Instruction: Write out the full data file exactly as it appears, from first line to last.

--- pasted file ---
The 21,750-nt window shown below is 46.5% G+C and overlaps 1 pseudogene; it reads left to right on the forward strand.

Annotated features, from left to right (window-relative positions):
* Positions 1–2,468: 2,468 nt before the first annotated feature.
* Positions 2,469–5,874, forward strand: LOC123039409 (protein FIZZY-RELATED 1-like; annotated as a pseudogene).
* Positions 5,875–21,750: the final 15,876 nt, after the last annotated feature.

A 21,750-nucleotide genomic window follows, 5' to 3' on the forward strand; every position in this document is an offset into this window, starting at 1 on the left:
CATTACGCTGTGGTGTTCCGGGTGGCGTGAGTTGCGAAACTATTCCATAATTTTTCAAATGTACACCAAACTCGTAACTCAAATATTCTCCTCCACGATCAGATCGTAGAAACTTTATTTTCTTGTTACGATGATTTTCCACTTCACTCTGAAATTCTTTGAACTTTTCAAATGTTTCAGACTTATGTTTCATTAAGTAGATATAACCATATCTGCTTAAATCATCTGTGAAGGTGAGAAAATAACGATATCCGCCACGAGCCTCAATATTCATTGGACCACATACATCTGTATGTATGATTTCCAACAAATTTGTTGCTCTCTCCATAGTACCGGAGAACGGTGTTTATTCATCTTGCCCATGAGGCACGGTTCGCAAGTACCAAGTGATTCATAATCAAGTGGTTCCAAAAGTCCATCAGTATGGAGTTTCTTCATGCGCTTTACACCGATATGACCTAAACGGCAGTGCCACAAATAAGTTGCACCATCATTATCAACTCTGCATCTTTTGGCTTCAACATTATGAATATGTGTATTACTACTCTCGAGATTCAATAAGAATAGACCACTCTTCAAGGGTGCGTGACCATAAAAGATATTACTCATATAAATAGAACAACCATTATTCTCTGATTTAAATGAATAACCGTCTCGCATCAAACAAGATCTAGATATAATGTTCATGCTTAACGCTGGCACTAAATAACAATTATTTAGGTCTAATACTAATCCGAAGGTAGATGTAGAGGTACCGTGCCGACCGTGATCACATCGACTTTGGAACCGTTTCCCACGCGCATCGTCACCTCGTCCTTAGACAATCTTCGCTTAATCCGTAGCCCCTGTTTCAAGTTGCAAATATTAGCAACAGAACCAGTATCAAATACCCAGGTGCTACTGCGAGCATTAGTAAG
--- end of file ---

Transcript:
The 21,750-nt window shown below is 46.5% G+C and overlaps 1 pseudogene; it reads left to right on the forward strand.

Annotated features, from left to right (window-relative positions):
* Positions 1–2,468: 2,468 nt before the first annotated feature.
* Positions 2,469–5,874, forward strand: LOC123039409 (protein FIZZY-RELATED 1-like; annotated as a pseudogene).
* Positions 5,875–21,750: the final 15,876 nt, after the last annotated feature.

A 21,750-nucleotide genomic window follows, 5' to 3' on the forward strand; every position in this document is an offset into this window, starting at 1 on the left:
CATTACGCTGTGGTGTTCCGGGTGGCGTGAGTTGCGAAACTATTCCATAATTTTTCAAATGTACACCAAACTCGTAACTCAAATATTCTCCTCCACGATCAGATCGTAGAAACTTTATTTTCTTGTTACGATGATTTTCCACTTCACTCTGAAATTCTTTGAACTTTTCAAATGTTTCAGACTTATGTTTCATTAAGTAGATATAACCATATCTGCTTAAATCATCTGTGAAGGTGAGAAAATAACGATATCCGCCACGAGCCTCAATATTCATTGGACCACATACATCTGTATGTATGATTTCCAACAAATTTGTTGCTCTCTCCATAGTACCGGAGAACGGTGTTTATTCATCTTGCCCATGAGGCACGGTTCGCAAGTACCAAGTGATTCATAATCAAGTGGTTCCAAAAGTCCATCAGTATGGAGTTTCTTCATGCGCTTTACACCGATATGACCTAAACGGCAGTGCCACAAATAAGTTGCACCATCATTATCAACTCTGCATCTTTTGGCTTCAACATTATGAATATGTGTATTACTACTCTCGAGATTCAATAAGAATAGACCACTCTTCAAGGGTGCGTGACCATAAAAGATATTACTCATATAAATAGAACAACCATTATTCTCTGATTTAAATGAATAACCGTCTCGCATCAAACAAGATCTAGATATAATGTTCATGCTTAACGCTGGCACTAAATAACAATTATTTAGGTCTAATACTAATCCGAAGGTAGATGTAGAGGTACCGTGCCGACCGTGATCACATCGACTTTGGAACCGTTTCCCACGCGCATCGTCACCTCGTCCTTAGACAATCTTCGCTTAATCCGTAGCCCCTGTTTCAAGTTGCAAATATTAGCAACAGAACCAGTATCAAATACCCAGGTGCTACTGCGAGCATTAGTAAG